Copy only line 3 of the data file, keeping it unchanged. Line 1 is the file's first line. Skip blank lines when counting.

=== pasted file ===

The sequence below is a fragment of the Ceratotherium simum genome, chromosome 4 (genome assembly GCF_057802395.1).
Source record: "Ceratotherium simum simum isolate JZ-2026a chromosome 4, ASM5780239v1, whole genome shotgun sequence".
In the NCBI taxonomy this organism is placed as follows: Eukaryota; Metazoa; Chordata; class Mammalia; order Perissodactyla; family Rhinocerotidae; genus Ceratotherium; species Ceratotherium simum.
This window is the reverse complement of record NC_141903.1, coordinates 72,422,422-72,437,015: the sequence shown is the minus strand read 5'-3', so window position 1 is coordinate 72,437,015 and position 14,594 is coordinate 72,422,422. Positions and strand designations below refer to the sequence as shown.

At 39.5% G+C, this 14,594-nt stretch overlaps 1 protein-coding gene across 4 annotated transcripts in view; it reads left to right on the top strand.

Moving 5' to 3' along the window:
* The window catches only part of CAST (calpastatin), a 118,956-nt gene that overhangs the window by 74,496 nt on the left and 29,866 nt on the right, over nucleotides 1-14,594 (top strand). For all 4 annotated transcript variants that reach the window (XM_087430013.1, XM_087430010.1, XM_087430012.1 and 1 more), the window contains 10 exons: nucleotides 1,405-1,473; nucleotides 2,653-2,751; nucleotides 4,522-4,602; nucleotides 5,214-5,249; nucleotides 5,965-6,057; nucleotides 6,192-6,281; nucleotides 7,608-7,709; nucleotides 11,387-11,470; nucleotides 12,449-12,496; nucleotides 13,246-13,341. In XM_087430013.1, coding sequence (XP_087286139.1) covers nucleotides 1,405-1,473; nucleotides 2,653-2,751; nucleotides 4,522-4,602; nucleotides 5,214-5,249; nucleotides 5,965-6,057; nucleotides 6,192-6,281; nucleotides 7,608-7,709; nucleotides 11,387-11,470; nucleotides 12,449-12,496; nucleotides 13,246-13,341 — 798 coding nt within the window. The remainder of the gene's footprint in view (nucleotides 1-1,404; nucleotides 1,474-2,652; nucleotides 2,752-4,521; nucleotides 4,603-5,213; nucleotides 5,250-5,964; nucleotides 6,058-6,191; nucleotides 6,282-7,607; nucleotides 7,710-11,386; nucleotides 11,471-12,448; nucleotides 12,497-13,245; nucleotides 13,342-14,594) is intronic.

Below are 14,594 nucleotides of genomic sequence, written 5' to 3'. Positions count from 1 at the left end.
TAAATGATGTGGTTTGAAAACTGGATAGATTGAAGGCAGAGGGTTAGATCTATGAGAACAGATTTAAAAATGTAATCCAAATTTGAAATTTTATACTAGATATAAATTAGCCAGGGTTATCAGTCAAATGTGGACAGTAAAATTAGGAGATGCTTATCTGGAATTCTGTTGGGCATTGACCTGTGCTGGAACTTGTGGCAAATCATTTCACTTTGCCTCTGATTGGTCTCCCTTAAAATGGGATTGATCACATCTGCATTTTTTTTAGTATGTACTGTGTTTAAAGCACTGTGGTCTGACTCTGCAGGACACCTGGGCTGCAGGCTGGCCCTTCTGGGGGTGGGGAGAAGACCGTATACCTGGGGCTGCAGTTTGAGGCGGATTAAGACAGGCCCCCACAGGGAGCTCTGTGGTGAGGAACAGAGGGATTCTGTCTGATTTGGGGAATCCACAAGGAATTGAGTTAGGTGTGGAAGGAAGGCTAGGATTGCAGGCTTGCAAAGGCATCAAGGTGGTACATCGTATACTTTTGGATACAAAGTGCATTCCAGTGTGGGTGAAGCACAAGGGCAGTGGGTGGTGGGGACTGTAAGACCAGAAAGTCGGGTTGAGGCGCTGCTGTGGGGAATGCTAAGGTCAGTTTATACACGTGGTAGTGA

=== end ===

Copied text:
In the NCBI taxonomy this organism is placed as follows: Eukaryota; Metazoa; Chordata; class Mammalia; order Perissodactyla; family Rhinocerotidae; genus Ceratotherium; species Ceratotherium simum.